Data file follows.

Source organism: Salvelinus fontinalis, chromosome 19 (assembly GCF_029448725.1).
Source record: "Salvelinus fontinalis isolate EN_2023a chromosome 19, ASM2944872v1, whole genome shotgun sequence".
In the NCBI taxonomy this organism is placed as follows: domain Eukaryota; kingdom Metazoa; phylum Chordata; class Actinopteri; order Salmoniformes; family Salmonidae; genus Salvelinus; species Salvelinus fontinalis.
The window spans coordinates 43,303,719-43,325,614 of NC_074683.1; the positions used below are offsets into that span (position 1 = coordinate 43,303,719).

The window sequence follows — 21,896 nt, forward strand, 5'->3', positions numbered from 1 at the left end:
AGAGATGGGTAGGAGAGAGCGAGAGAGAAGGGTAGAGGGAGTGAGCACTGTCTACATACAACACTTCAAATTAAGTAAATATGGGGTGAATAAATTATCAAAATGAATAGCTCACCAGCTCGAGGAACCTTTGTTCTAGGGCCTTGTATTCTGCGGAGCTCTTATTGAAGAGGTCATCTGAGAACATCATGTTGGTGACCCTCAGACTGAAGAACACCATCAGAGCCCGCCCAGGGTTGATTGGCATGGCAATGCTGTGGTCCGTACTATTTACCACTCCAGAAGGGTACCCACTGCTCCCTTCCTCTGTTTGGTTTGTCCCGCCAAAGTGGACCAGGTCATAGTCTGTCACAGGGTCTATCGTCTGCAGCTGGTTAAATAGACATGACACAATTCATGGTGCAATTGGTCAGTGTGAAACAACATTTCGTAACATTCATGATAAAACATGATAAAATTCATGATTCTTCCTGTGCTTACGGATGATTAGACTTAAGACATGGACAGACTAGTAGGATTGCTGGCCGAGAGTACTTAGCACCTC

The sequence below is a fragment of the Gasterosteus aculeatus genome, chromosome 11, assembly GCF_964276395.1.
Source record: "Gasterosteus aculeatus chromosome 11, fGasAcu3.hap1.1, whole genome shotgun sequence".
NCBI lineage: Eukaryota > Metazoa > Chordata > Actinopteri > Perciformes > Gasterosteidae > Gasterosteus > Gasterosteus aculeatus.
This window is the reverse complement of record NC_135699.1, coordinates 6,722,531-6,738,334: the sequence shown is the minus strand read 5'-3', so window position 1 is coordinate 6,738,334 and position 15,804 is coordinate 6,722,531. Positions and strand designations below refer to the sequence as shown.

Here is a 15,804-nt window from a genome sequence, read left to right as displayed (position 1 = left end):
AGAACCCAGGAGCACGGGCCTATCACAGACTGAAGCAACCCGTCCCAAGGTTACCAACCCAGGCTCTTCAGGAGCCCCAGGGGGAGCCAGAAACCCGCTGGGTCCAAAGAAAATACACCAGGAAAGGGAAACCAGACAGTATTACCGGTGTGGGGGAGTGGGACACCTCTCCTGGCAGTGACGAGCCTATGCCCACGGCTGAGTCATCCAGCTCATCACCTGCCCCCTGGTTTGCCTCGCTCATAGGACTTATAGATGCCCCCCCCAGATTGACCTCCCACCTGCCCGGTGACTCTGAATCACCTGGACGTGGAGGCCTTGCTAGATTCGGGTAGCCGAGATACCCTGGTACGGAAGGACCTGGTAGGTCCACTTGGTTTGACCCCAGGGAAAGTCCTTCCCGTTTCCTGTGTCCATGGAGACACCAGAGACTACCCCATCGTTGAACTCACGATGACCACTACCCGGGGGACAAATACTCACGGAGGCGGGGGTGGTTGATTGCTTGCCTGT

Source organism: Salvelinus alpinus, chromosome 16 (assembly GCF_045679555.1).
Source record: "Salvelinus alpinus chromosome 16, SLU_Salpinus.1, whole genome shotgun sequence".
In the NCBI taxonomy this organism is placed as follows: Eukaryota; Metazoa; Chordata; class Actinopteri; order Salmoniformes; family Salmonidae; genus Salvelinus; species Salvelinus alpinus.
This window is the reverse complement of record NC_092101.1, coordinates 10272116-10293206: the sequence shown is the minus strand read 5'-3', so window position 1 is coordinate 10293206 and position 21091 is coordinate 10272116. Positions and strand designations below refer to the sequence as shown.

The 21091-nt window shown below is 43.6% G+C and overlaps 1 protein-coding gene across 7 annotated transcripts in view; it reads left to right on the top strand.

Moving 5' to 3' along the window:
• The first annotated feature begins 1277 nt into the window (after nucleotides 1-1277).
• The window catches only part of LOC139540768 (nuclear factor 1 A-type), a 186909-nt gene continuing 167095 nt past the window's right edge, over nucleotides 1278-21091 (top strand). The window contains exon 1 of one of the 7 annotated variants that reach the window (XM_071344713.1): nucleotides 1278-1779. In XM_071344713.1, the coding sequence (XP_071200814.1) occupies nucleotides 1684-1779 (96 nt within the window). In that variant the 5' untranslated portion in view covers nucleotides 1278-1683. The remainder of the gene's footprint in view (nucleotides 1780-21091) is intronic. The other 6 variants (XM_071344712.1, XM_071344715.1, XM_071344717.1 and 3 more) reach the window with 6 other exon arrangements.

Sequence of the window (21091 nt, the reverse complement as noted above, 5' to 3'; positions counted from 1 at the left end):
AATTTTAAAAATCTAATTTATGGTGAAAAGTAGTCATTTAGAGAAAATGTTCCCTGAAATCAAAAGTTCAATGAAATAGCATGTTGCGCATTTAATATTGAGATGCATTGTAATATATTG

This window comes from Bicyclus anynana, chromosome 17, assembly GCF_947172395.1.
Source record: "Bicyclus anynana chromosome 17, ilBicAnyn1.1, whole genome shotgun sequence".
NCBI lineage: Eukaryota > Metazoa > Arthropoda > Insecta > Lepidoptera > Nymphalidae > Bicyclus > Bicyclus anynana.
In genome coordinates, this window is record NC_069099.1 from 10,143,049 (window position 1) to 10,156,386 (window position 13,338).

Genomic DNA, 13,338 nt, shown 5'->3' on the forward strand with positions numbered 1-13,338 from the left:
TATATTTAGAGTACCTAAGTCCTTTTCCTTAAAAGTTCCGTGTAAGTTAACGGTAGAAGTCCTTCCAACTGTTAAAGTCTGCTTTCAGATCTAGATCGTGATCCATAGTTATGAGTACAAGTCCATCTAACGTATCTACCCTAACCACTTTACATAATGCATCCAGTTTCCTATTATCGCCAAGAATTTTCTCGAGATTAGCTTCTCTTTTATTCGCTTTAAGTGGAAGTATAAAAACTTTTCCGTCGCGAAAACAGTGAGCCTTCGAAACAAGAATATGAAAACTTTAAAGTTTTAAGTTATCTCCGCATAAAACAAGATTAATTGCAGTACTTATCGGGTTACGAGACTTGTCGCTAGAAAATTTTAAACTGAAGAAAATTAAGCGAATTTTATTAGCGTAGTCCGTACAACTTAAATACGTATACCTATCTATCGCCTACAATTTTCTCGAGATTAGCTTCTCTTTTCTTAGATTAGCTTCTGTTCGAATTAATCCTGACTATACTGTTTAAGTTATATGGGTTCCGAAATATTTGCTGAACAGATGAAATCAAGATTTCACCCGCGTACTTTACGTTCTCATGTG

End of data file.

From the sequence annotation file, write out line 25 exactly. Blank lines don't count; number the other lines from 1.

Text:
NCBI lineage: Eukaryota > Metazoa > Arthropoda > Insecta > Lepidoptera > Nymphalidae > Bicyclus > Bicyclus anynana.